Figure 2: Comparisons of Number of Cases by Country (Source with up-to-date charts)One of the most interesting examples is Taiwan. On December 31, 2019, at the moment China notified WHO of pneumonia cases of unknown origin, Taiwanese health workers boarded a plan to Wuhan. Early models predicted that Taiwan would be one of the hardest hit due to the proximity to Wuhan and the number of daily flights from China. As of March 23 they had 195 cases total and may be in the early days of experiencing a second wave after initial lockdown/shelter-in-place efforts were mildly loosened. How did they successfully manage to contain the outbreak in ways that most of Europe and the US have not?
First, Taiwan learned from the SARS epidemic in 2003 and created the National Health Command Center to manage large outbreaks. This is the cornerstone that enabled a centralized command center for identifying cases, instituting containment strategies and resource allocation. The national health insurance database was rapidly integrated into the immigration and customs database to enable real-time data analytics capabilities that could identify high-risk travelers. A QR code scanning capability and online travel history and clinical symptoms system enabled alerts. SMS codes were used at customs checkpoints for faster immigration clearance and identification of high-risk patients based on travel history and symptoms who could be immediately quarantined and tracked through their mobile phones.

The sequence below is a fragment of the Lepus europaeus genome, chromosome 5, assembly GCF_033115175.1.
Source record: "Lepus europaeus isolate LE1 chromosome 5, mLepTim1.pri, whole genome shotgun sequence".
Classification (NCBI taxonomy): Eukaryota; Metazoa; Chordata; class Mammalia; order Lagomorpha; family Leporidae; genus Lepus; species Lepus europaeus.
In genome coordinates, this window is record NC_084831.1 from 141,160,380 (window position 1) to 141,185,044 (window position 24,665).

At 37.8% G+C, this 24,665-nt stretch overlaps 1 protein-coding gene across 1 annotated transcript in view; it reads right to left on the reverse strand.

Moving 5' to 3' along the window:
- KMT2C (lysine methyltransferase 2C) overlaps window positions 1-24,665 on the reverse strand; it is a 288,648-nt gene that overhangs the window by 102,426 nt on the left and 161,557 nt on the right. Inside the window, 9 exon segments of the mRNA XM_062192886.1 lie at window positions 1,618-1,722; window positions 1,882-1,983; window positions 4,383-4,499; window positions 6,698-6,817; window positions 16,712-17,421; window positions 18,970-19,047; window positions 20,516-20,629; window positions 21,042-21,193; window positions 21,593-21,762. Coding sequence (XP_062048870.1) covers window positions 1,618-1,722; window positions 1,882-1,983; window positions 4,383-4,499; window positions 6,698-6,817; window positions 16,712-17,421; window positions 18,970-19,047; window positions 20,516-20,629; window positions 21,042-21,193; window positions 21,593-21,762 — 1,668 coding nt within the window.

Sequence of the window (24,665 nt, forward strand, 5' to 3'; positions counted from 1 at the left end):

The Taiwan Centers for Disease Control also coordinated multiple ministries including transportation, economics, labor, education and EPA for comprehensive strategies to contain the virus. They were able to coordinate prices for surgical mask production and allocation, for example. These efforts were coupled with a clear and comprehensive communications strategy from central government authorities where the economic impact, effects on education and issues like hoarding were addressed early on.